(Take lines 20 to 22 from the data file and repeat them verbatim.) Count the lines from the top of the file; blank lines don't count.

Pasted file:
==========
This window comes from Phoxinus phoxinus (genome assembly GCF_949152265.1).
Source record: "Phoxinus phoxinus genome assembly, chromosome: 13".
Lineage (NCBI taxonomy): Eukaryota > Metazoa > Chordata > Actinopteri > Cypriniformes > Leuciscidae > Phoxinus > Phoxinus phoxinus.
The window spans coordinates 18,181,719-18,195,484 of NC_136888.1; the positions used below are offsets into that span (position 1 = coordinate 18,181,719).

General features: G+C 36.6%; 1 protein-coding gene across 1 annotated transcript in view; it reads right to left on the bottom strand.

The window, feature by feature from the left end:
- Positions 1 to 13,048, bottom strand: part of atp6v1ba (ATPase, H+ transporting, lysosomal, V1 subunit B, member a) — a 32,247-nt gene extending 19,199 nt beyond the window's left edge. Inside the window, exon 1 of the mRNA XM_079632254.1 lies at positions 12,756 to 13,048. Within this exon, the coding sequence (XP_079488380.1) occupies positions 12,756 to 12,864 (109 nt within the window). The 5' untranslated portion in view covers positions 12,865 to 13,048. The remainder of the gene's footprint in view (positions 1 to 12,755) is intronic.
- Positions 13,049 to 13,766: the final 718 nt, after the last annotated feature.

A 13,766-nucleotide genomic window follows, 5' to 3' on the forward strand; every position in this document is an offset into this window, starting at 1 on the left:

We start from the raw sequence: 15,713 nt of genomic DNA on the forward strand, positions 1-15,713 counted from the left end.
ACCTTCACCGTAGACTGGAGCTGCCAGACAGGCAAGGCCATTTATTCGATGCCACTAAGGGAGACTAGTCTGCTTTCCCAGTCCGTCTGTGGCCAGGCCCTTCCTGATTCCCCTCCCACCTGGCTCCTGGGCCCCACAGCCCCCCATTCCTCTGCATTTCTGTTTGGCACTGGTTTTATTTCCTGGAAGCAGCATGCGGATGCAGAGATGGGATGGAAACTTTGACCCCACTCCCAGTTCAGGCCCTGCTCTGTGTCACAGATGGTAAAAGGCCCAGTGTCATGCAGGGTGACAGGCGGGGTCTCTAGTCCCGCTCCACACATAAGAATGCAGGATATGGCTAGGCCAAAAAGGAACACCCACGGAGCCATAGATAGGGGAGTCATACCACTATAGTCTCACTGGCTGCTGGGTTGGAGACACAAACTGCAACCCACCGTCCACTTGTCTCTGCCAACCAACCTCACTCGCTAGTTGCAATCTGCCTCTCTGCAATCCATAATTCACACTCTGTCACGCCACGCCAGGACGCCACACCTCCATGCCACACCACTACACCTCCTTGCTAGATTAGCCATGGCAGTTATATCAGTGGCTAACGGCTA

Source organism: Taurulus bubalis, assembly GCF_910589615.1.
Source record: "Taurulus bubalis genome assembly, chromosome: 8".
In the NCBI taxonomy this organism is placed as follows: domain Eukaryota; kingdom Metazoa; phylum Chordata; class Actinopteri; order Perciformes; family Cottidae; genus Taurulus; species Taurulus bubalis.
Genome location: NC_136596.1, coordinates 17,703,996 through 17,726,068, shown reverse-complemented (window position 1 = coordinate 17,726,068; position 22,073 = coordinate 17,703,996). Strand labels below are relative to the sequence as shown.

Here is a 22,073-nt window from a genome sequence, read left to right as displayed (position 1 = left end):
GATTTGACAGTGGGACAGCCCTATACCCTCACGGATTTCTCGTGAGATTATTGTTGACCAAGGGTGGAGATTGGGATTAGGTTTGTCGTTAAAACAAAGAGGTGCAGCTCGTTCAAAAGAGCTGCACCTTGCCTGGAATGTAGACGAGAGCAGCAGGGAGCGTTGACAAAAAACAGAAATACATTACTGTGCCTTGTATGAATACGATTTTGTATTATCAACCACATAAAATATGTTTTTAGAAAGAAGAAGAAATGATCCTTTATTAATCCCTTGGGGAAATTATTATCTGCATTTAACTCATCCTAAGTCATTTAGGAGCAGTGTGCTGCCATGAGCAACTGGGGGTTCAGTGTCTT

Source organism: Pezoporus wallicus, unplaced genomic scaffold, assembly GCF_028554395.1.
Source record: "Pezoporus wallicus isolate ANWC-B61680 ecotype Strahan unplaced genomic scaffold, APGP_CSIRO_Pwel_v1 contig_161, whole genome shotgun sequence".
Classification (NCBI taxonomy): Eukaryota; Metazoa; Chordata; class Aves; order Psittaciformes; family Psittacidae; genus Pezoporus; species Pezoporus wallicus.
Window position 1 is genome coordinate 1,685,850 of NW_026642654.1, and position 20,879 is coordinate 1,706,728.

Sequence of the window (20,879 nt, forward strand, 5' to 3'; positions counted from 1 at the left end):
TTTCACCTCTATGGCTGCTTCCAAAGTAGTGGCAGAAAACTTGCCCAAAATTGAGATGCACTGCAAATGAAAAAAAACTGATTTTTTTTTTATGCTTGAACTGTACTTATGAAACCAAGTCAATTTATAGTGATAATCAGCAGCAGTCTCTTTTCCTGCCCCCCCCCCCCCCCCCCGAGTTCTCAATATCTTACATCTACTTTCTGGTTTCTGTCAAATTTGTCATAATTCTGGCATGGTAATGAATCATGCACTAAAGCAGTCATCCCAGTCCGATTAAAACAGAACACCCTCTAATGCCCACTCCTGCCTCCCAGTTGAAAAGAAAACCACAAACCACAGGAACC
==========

Classification (NCBI taxonomy): Eukaryota; Metazoa; Chordata; class Aves; order Psittaciformes; family Psittacidae; genus Pezoporus; species Pezoporus wallicus.
Window position 1 is genome coordinate 1,685,850 of NW_026642654.1, and position 20,879 is coordinate 1,706,728.

Sequence of the window (20,879 nt, forward strand, 5' to 3'; positions counted from 1 at the left end):